If you’re looking to break into the cloud computing space, there’s an abundance of resources out there, including free Google Cloud training. If you know where to look, open source learning is a great way to get familiar with different cloud service providers. Combined with our previous blog posts on free training resources for AWS and Azure, you’ll be well on your way to expanding your cloud expertise and finding your own niche. No matter where you are in the learning process, there’s a training resource for every experience level and learning type – get started now with our list of 5 free Google Cloud training resources:
1. Google Cloud Free Tier
For free, hands-on training there’s no better place to start than with Google Cloud Platform itself. GCP’s free tier option is a no-brainer thanks to its offerings:
- Access to all GCP products. You’ll have everything you need to experiment with building and running apps, sites, and services. Firebase and the Google Maps API are included.
- $300 credit is yours to spend for the next 12 months, an expansion from their previous 60-day period and a sizable offer in comparison to Azure’s $200 for 30 days, so take advantage.
- No autocharges after the trial period ends – a rarity for most free trials, and a guarantee that this training resource is 100% free.
- An always-free option. GCP’s free tier takes the cake with this an always-free tier that gives you enough power to run a small app despite limitations on product and usage, a perfect option for learning purposes.
And for help with navigating the platform as you use it, check out GCP’s documentation for a full overview, comparisons, tutorials, and more.
On the Google Cloud training page, you’ll find plenty of classes to get technical skills and learn best practices for using the platform. Among those options, they have also teamed up with Coursera, an online learning platform founded by Stanford professors, to offer courses online so you can “skill up from anywhere.”
Coursera includes a number of free courses, and until 1/1/19, you can sign up and get your first month free on any select Google Cloud Specialization. Courses include topics in Machine Learning, Architecting, Data Engineering, Developing Applications, and the list goes on.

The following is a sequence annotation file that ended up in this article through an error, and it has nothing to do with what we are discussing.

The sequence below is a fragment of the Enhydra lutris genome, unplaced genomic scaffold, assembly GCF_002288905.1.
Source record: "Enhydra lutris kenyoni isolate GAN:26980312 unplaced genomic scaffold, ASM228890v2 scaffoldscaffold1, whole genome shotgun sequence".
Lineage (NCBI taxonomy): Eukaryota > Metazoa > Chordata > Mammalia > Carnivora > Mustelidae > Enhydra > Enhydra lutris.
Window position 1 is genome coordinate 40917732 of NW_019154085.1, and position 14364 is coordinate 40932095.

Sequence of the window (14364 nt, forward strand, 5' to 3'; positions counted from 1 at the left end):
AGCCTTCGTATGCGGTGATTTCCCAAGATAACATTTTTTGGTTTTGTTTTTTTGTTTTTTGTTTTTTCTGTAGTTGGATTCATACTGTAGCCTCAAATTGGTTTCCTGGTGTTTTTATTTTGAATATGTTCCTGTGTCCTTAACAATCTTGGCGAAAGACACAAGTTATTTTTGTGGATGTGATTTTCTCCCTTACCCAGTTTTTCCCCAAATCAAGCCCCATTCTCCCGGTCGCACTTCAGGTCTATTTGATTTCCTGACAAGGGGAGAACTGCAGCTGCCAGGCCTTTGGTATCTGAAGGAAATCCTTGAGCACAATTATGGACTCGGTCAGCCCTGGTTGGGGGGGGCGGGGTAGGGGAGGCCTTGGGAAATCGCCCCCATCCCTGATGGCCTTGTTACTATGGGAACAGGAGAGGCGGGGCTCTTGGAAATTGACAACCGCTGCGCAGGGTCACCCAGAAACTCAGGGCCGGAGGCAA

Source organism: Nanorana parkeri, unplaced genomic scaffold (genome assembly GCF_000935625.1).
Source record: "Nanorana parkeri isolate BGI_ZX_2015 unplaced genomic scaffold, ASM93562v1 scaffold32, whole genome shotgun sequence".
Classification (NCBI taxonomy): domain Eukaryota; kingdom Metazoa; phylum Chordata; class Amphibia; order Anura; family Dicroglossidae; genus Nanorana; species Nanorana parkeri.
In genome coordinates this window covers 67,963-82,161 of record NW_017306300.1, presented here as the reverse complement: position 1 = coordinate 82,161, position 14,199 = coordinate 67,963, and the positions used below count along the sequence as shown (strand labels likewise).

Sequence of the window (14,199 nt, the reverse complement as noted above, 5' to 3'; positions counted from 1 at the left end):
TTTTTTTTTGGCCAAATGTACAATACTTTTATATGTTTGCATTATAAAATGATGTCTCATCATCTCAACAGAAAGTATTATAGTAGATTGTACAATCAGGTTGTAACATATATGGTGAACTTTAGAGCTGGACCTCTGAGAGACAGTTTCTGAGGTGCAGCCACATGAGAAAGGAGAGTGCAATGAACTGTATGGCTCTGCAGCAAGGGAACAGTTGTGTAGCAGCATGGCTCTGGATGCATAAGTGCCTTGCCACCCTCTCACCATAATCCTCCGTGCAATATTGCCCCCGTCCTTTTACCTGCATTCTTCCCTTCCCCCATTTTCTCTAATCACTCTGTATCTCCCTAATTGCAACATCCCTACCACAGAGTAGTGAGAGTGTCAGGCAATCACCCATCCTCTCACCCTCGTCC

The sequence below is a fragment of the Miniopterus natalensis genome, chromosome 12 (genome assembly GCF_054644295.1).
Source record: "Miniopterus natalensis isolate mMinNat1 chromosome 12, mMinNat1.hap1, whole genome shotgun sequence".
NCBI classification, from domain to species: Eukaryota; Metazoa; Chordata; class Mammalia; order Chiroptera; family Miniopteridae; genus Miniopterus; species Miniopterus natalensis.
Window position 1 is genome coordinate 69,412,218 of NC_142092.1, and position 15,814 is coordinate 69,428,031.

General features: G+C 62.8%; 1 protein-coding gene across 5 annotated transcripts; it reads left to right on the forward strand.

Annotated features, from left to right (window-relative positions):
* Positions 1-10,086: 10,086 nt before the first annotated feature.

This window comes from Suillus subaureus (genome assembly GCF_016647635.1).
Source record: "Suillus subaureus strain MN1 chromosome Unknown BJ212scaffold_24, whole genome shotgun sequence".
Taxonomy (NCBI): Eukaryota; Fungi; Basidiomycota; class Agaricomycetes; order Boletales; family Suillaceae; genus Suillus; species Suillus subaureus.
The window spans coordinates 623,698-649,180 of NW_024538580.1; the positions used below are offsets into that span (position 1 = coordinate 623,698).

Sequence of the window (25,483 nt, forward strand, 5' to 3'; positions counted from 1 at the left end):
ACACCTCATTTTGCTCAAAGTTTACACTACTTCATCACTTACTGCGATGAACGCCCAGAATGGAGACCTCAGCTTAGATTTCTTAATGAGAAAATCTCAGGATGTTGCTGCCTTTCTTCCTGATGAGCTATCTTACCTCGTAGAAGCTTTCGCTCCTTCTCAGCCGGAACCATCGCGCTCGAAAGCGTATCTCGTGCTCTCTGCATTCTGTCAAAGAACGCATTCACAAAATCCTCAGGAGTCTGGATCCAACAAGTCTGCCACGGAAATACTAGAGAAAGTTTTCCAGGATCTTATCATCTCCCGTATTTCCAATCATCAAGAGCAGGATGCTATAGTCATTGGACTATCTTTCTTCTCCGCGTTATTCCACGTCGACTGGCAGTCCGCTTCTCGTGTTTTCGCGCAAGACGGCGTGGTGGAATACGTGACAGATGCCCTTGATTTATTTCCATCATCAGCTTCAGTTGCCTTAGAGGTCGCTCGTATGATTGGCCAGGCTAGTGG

In conjunction with Coursera, Google Cloud offers hands-on training with specialized labs available via Qwiklabs, a learning lab environment for developers. Choose a “quest” from their catalog to get started with 50+ hands-on labs from beginner to expert level, where you’ll learn new skills in a GCP environment and earn cloud badges along the way. Get started with GCP Essentials and work your way into more advanced, niche topics like Managing Cloud Infrastructure with Terraform, Machine Learning APIs, IoT in Google Cloud, and so on.
You can’t go wrong with YouTube. An endless amount of free videos offers an abundance of Google Cloud training for those of you who prefer to watch the movie instead of reading the book (you know who you are). Some of the most popular YouTube channels for free Google Cloud training include:
- Google Cloud Platform (243k subscribers) – “helping you build what’s next with secure infrastructure, developer tools, APIs, data analytics and machine learning.”
- Simplilearn (164k subscribers) – one of the world’s leading certification training providers, with online training that includes Machine Learning, AWS, DevOps, Big Data, and Google Cloud Platform, among others. The course on Introduction To Google Cloud Platform Fundamentals Certification is a popular one with upwards of 99k views.
- Edureka (537k subscribers) is a full-service, online learning platform with curated content in Big Data and Hadoop, DevOps, Blockchain, AI, Data Science, AWS, Google Cloud, and more. Their YouTube channel is a “gateway to high-quality videos, webinars, sample classes and lectures from industry practitioners and influencers.” If you’re jumping into GCP with no prior knowledge or experience, the What is Google Cloud Platform tutorial will get you started.
5. Blogs & Forums